18. SOLAGRO, Initiatives and Innovations for Energy, Agriculture and Environment, 75 Voie du TOEC, Toulouse 31076, France.
  19. Toulouse University; ENSAT; UMR 1248 Agir, Castanet Tolosan 31326, France.
  20. INRA, UMR 1248 Agir, Chemin de Borde-Rouge, Castanet Tolosan 31326, France.
  21. Department of Agricultural Science, University of Bologna, viale Fanin, 50, Bologna 40127, Italy.

Farm habitat diversity is an important component of biodiversity. Its promotion may act as a universal measure for restoring and conserving agricultural biodiversity (Benton et al., 2003).  However, despite huge monetary investments at the farm scale, e.g. through Agri-environment schemes (AES), little is known about farm level habitat diversity. Baseline information is required.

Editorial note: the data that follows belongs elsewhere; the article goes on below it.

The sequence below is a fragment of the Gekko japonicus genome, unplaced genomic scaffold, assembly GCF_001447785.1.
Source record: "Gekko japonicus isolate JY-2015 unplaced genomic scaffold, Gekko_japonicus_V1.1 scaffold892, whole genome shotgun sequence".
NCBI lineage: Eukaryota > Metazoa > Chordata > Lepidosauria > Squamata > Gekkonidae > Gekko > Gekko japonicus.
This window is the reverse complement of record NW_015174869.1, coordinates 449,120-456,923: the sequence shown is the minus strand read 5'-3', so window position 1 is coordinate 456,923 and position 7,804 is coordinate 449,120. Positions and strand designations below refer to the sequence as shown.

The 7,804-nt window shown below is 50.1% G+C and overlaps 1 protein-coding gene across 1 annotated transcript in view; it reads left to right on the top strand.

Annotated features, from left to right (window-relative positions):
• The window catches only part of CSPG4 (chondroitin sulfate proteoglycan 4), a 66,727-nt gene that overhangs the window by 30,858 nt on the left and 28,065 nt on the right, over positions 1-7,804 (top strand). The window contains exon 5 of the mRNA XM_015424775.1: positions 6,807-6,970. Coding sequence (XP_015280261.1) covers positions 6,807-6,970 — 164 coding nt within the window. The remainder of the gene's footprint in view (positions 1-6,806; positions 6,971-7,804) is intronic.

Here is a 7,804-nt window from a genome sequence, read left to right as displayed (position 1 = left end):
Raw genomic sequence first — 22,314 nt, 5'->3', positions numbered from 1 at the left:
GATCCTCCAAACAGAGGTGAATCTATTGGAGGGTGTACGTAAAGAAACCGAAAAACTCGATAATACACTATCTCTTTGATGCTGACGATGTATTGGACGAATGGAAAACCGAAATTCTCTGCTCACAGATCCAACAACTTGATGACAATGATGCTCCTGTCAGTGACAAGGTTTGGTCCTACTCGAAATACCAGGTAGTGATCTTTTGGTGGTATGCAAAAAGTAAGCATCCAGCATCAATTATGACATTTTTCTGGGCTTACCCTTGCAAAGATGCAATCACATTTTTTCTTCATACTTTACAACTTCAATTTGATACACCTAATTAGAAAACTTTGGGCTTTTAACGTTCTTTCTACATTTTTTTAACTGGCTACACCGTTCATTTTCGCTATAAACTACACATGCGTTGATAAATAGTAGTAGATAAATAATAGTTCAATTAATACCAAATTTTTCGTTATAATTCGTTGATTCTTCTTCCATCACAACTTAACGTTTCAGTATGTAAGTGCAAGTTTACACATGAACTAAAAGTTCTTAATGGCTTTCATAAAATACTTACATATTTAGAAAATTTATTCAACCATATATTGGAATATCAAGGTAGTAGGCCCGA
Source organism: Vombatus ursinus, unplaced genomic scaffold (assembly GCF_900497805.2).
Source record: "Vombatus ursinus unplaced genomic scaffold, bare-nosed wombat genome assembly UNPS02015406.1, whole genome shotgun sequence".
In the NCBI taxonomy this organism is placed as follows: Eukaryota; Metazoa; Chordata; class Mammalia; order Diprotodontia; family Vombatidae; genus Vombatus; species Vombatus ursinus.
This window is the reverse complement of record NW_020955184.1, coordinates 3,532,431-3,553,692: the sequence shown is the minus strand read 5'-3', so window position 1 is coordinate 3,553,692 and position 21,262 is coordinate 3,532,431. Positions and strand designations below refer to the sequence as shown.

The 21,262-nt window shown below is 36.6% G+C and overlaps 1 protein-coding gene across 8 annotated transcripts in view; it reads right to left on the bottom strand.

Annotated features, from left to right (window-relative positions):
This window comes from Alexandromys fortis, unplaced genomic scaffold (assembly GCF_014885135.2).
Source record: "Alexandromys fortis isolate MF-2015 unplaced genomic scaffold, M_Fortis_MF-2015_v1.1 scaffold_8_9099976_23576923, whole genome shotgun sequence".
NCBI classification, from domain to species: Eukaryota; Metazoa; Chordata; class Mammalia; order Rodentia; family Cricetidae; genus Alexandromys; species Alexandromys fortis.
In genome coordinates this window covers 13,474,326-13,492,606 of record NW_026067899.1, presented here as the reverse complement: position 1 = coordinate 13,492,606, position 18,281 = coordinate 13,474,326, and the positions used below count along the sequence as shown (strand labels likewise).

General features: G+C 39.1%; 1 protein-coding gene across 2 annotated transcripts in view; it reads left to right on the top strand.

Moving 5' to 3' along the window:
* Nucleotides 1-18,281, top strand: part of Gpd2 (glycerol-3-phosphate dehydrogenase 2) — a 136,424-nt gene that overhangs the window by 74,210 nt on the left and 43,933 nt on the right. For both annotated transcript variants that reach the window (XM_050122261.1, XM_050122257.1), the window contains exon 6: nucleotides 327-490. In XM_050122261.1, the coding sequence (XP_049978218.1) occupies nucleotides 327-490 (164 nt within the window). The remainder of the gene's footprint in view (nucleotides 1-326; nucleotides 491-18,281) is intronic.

This paper introduces a methodology suitable for measuring and monitoring habitat diversity at the farm scale. It also highlights the challenges. The research formed part of the EU FP7 project BioBio (; Herzog et al., 2012). Firstly, the extent of the farm and what constitutes farm habitat must be clearly defined. Careful decisions are essential as a farm is a legal/economic, rather than ecological, unit, consists of various farmed (e.g. arable fields) and unfarmed habitat (e.g. hedgerows) and is often non-contiguous. Here, clear guidelines were identified for both the definition of a farm and farm habitat. Secondly, an easy, practical and repeatable mapping method applicable to the farm scale must be applied. Here a standardised and tested mapping procedure for European landscapes (EBONE, was adapted to the farm scale (Dennis et al., 2012). Finally, indicators need to be selected and calculated to survey and monitor habitat diversity. Such indicators must be appropriate at the farm scale, scientifically sound, geographically appropriate, and both relevant and useful for stakeholders and scientists. Here, an interactive two-step indicator-filtering approach was applied. The first step consisted of an exhaustive literature review and evaluation of potential indicators by scientist working groups (Dennis et al., 2010). Indicators that passed the scientist filtering process were submitted to a Stakeholder Advisory Board who selected a set of candidate indicators (Pointereau and Langevin, 2012).  In a second step the indicators were tested in 12 European case studies. These indicators were then further evaluated and those unsuitable discarded (Jeanneret et al., 2012). Following a further audit by the Stakeholder Advisory Board a core set of habitat indicators was developed (Table 1). Here the indicator core set enabled baseline data on habitat diversity to be gathered at the farm scale. They also identified differences in habitat diversity between farms, farm types and case study regions.